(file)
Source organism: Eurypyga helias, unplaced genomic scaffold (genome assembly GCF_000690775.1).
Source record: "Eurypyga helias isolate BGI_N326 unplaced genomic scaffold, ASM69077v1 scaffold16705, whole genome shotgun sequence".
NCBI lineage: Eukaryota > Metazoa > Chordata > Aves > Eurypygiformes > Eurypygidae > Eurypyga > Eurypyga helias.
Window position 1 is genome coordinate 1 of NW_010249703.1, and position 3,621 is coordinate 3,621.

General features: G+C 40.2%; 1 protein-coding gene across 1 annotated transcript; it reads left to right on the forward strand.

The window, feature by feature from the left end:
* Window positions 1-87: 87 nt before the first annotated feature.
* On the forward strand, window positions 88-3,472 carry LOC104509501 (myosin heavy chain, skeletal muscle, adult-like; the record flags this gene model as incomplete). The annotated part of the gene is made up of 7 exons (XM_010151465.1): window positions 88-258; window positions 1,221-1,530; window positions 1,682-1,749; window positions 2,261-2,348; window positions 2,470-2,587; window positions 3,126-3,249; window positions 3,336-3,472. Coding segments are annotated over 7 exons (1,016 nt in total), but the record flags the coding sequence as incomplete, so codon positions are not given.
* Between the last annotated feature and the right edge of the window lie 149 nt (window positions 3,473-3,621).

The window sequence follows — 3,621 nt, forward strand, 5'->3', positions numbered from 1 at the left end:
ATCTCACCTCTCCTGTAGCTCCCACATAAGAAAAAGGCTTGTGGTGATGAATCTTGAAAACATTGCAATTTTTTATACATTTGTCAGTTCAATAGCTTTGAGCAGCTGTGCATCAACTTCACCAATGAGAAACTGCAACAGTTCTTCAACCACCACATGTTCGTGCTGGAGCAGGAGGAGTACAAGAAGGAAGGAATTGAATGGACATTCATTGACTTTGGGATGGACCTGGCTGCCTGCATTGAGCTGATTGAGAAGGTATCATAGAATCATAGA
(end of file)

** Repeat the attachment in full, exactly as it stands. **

Source organism: Eurypyga helias, unplaced genomic scaffold (genome assembly GCF_000690775.1).
Source record: "Eurypyga helias isolate BGI_N326 unplaced genomic scaffold, ASM69077v1 scaffold16705, whole genome shotgun sequence".
NCBI lineage: Eukaryota > Metazoa > Chordata > Aves > Eurypygiformes > Eurypygidae > Eurypyga > Eurypyga helias.
Window position 1 is genome coordinate 1 of NW_010249703.1, and position 3,621 is coordinate 3,621.

General features: G+C 40.2%; 1 protein-coding gene across 1 annotated transcript; it reads left to right on the forward strand.

The window, feature by feature from the left end:
* Window positions 1-87: 87 nt before the first annotated feature.
* On the forward strand, window positions 88-3,472 carry LOC104509501 (myosin heavy chain, skeletal muscle, adult-like; the record flags this gene model as incomplete). The annotated part of the gene is made up of 7 exons (XM_010151465.1): window positions 88-258; window positions 1,221-1,530; window positions 1,682-1,749; window positions 2,261-2,348; window positions 2,470-2,587; window positions 3,126-3,249; window positions 3,336-3,472. Coding segments are annotated over 7 exons (1,016 nt in total), but the record flags the coding sequence as incomplete, so codon positions are not given.
* Between the last annotated feature and the right edge of the window lie 149 nt (window positions 3,473-3,621).

The window sequence follows — 3,621 nt, forward strand, 5'->3', positions numbered from 1 at the left end:
ATCTCACCTCTCCTGTAGCTCCCACATAAGAAAAAGGCTTGTGGTGATGAATCTTGAAAACATTGCAATTTTTTATACATTTGTCAGTTCAATAGCTTTGAGCAGCTGTGCATCAACTTCACCAATGAGAAACTGCAACAGTTCTTCAACCACCACATGTTCGTGCTGGAGCAGGAGGAGTACAAGAAGGAAGGAATTGAATGGACATTCATTGACTTTGGGATGGACCTGGCTGCCTGCATTGAGCTGATTGAGAAGGTATCATAGAATCATAGA